This week, week four, our class is looking at the early history of American sports. The reading I had, for group A, was called The Triangle of Empire: Sport, Religion, and Imperialism in Puerto Rico’s YMCA, 1898–1926, I will be looking at two quotes that I believe sum up and really represent what this article entails.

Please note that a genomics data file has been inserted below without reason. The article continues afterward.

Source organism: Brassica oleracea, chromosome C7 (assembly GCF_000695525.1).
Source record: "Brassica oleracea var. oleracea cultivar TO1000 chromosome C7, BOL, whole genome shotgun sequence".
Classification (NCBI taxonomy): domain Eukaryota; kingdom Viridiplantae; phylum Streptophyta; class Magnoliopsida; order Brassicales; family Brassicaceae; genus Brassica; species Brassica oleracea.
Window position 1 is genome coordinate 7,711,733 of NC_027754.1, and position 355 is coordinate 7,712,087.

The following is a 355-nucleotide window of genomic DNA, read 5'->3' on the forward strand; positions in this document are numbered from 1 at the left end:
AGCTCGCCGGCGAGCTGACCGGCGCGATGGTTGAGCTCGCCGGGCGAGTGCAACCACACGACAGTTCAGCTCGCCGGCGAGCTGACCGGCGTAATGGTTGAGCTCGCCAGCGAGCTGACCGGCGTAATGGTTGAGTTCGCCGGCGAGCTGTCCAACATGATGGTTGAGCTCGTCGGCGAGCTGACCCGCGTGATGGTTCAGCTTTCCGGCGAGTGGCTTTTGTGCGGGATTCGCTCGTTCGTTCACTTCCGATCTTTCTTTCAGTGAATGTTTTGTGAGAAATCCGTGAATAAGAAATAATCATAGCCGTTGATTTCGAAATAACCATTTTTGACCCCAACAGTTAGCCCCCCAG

This reading focused on the history of Puerto Rico’s YMCA, where it started, how it was originally run, and how it changed and evolved through time. The first quote I want to mention really lays out the whole article and is the main point, “This article will demonstrate that along with a military and missionary invasion, a new approach to play and recreation—known as sports—became an imperial tool in the attempt to transform Puerto Ricans to fit American values”. At the beginning of the article it talks about how Puerto Rico’s YMCA, standing for Young Men’s Christian Association, was originally established to encourage the Christian faith along with healthy physical education. The article talked about how the YMCA organization was committed to and associated fitness to a Christian’s way of life. In its beginning it was a very enclosed society that was known for being a little bit racist. Women along with black and mulatto young men were excluded from the YMCA. White elite women however were allowed and became popular in sports like basketball in Puerto Rico. Religion was another big thing looked at in this article and how it had a hand in Puerto Rico’s YMCA organization. In the reading it talked about how when the United States was involved there was a stronger push for Christianity. As Puerto Rico’s YMCA grew bigger and bigger it became a lot more than just somewhere to exercise with other Christians. The YMCA started offering educational help, a bigger social life environment for one to join, Bible studies, and as always the gymnasium. However, during and after the 1898 invasion and the Spanish American War, Catholic-Protestant dynamics fought back against the Christian teachings and tests within the YMCA. Considering a majority of the population was Catholic the YMCA pulled away from more Christian values and teachings. After all this turmoil between religions the YMCA sort of took a step back from pushing religion and focussed on sports. This is exemplified here, “Noting the popularity of sports and the lack of interest in Bible classes, the YMCA gave emphasis to physical fitness and sport”.